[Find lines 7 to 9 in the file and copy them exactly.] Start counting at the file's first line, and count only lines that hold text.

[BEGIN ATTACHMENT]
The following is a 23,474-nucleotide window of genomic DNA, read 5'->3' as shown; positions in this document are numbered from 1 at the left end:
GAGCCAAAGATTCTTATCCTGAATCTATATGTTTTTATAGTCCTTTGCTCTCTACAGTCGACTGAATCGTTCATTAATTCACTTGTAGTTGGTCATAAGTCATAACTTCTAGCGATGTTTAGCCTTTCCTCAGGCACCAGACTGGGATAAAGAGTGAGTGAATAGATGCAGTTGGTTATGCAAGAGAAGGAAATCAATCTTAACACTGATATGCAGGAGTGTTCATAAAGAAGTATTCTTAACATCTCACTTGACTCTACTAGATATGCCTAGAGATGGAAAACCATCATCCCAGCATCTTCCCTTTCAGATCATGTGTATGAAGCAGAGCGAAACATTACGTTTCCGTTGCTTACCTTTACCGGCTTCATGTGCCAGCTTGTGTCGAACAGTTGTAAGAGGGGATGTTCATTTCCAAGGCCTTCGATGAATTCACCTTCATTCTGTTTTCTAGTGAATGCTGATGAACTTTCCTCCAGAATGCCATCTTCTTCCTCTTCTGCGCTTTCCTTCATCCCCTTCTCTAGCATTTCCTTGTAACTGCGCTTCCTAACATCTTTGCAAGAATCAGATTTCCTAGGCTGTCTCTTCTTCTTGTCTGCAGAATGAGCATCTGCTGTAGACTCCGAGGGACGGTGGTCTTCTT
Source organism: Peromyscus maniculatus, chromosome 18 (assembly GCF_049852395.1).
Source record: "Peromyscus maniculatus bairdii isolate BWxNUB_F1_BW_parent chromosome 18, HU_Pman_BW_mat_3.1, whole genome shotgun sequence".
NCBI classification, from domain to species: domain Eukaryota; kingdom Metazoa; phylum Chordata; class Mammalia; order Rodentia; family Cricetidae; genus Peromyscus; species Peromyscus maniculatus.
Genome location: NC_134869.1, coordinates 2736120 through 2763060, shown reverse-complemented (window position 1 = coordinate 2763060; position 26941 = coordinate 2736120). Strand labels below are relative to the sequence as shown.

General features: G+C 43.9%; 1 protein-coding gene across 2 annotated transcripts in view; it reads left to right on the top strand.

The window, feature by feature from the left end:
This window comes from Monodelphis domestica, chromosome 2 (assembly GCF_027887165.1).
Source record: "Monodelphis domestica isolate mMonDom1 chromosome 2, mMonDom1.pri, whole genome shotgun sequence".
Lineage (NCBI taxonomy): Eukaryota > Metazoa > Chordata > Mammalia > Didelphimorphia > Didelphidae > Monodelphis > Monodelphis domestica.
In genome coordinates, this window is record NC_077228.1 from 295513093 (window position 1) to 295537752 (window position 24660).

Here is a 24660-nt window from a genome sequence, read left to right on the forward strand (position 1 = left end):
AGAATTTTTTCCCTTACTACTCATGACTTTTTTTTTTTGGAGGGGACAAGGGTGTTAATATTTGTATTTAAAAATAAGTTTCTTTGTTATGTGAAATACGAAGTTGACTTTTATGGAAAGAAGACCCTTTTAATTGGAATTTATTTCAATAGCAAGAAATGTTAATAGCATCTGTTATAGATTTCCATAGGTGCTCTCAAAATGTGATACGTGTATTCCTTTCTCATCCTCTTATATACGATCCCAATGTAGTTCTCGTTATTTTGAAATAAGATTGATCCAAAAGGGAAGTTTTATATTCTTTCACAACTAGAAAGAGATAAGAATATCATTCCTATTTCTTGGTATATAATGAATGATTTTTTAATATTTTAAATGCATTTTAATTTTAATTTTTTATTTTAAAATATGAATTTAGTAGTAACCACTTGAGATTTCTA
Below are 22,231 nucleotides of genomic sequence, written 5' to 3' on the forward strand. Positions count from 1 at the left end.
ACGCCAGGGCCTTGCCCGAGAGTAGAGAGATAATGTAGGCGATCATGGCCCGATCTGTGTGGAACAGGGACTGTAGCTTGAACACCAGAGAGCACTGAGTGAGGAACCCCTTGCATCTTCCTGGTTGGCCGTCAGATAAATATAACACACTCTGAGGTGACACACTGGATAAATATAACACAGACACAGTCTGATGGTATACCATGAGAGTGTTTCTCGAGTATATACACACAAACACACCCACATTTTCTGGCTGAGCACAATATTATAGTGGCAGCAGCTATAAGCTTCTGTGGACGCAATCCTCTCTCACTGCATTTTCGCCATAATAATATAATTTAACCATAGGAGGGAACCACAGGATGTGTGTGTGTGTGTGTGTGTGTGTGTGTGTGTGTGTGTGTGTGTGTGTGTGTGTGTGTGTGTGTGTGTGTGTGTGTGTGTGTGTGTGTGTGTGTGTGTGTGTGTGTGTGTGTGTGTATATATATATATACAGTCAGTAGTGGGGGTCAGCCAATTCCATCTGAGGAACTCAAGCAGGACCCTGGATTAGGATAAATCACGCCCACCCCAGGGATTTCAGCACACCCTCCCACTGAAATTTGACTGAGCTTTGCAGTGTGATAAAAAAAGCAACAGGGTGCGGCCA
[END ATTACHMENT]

General features: G+C 43.9%; 1 protein-coding gene across 2 annotated transcripts in view; it reads left to right on the top strand.

The window, feature by feature from the left end:
This window comes from Monodelphis domestica, chromosome 2 (assembly GCF_027887165.1).